“What’s Wrong With America . . .?”
During last night’s AFL-CIO Presidential Forum, after the seven (no Gravel) Democratic candidates gave their usual responses to Keith Olbermann’s intelligent questions, the forum turned to questions for the audience. It was the most important moment in the debate, because we heard questions we rarely hear from the usual debate hosts. But these were the right questions.
One woman stood up and described how she lost her husband in the Sego Mine disaster and noted that six miners were now trapped in a mine in Utah. She wanted to know, “Why aren’t the mine and worker safety laws being enforced?” Good question.
Another woman, unemployed, described how she and others had lost their jobs because they tried to organize a union, and she wanted to know why America couldn’t enforce its own labor laws.
The next person, an older gentlemen, took a moment to rise because he was on crutches. After he rose and began to speak, the tears rolled down his face but he hung in there. He described how forced retirement had cost him his job, and after his company folded how he’d lost one third of his pension and his family’s health care. And he described what it was like sitting at the breakfast table every morning with his wife of 34 years, now ailing, knowing that he could not afford to pay for her health insurance. And he looked straight at the candidates and said,
“What’s wrong with America, and what would you do to fix it?”
And you knew he wasn’t asking some general question nor speaking only to the candidates. He was speaking to all of us, to all Americans and to its leaders, asking how could we let this happen? How could we have a country in which decent people could worked hard all their lives only to find they had no retirement security and couldn’t get health care? And why should ordinary Americans have to be concerned not only about their kids’ schooling now but their kid’s future when they starting looking for meaningful jobs?
As KO noted afterward, the country is waiting, longing for a leader to respond to these questions.
My view about these debates/forums is that whatever they do for the individual candidates — and they seem at least to be helping Hillary Clinton strengthen her status as front runner — they are great for the Democratic Party, because collectively they have good answers to most of these questions and more. And their answers are getting better as they debate each other.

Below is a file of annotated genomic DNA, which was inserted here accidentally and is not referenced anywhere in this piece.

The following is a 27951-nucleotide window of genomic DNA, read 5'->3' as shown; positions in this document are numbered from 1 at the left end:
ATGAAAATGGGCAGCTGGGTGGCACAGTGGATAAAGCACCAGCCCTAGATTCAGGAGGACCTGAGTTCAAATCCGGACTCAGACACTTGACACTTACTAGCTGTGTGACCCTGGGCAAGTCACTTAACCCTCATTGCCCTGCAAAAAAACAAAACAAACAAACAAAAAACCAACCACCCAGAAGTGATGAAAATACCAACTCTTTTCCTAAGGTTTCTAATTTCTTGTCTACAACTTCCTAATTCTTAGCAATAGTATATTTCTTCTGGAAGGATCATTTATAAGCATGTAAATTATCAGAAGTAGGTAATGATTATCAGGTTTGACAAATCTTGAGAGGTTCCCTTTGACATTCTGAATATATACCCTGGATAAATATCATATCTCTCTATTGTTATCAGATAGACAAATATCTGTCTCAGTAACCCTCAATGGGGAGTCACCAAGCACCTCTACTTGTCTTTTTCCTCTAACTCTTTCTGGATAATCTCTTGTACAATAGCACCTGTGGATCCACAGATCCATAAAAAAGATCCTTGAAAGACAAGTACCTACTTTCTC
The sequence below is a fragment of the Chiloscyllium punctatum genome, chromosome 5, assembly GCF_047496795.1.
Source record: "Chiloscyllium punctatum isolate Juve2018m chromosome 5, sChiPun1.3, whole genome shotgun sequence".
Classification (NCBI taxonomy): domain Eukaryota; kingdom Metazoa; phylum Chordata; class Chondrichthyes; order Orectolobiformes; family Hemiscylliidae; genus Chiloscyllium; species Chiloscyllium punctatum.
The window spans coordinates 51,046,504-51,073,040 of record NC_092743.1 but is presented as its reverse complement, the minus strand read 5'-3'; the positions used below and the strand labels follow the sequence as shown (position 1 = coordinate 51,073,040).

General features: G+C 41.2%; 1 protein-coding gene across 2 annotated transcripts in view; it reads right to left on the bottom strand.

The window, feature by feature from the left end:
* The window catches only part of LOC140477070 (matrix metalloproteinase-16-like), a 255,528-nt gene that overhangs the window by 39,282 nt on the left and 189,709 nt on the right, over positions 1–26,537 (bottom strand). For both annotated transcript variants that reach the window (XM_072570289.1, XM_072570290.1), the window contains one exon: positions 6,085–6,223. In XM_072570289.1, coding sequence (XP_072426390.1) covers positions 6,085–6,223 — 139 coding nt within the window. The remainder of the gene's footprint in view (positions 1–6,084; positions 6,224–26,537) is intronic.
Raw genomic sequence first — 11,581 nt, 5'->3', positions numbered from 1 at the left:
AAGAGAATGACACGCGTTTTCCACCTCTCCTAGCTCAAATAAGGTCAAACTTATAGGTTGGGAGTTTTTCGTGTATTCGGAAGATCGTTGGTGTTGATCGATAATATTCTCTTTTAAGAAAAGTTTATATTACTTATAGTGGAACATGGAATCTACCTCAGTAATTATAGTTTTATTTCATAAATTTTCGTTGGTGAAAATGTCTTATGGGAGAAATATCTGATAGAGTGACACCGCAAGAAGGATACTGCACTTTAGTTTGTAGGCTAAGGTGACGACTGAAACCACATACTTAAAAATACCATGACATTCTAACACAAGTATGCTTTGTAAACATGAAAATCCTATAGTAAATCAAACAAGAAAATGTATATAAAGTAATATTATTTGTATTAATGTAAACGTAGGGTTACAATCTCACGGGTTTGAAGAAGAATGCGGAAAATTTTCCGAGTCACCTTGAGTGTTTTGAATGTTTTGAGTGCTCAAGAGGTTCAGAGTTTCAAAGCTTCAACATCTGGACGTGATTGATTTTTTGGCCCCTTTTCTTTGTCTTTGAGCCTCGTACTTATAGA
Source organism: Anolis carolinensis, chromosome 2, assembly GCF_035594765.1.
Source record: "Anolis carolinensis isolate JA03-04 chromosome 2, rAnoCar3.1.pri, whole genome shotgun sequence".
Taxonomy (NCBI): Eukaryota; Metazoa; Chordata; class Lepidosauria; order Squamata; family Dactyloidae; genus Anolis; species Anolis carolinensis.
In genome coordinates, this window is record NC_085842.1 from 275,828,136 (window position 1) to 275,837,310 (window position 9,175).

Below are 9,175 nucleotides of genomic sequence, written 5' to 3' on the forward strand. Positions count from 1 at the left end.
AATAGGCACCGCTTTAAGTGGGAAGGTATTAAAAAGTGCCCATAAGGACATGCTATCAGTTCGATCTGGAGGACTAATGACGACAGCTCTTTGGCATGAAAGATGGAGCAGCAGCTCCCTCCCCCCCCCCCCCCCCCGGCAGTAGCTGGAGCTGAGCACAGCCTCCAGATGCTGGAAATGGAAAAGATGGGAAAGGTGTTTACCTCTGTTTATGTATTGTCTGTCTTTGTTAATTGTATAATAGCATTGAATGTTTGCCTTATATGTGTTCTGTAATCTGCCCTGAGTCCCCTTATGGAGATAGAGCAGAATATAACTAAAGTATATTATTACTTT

I disagree with those who want the field to be winnowed, to have fewer on the stage so we can dig deeper into their views. We don’t need that now, and taking people off the stage would serve only to take good policy critiques and policy options like single-payer health care and campaign financing off the stage with them.
The debates they’re having now over foreign policy, or health care details and trade provisions are helping all of them refine the larger Democratic message. They are collectively writing the Democratic platform, instead of leaving that to the front runner a year before the conventions. They are all getting better, and Kucinich, who helps keep them all honest, reminds people that short men are not stupid or weak, and can rally the country. And it just makes me smile to wonder what Chris Matthews must think when his post-debate “experts” all agree that Kucinich did great.
The Party looks best when they’re all on that stage, jockeying with each other to be sure, but it’s a good debate, framing and clarifying the issues, and giving us one opportunity after another to show how George Bush and his Republican Party have trashed the country. The debates are showcasing to the American people that the Democrats are ready to take the Presidency and lead the country. When the American people watch this group have their crisp, rational debates, watch them discuss the details of health care proposals, and watch the Democrats show their passion for fixing the problems ordinary Americans really care about, and then compare that to the group of clowns on the Republican side as they debate their flip flops on abortion or gay marriage or pretend that terms like “socialism” have some relevance to the majority of Americans, I think we win. We win big.
And when Hillary told the audience near the end that in the next Democratic Administration there will be plenty of work to do and invited people who wanted to help to come to Washington, she got the message right: “Bring your brooms and bring your mops, because we have to clean house.”
More, please. (And thanks to Crooks and Liars for getting the videos up so quickly. More videos are available here.)
Photo: AP Photo/Charles Rex Arbogast, MSNBC AFL-CIO Presidential Forum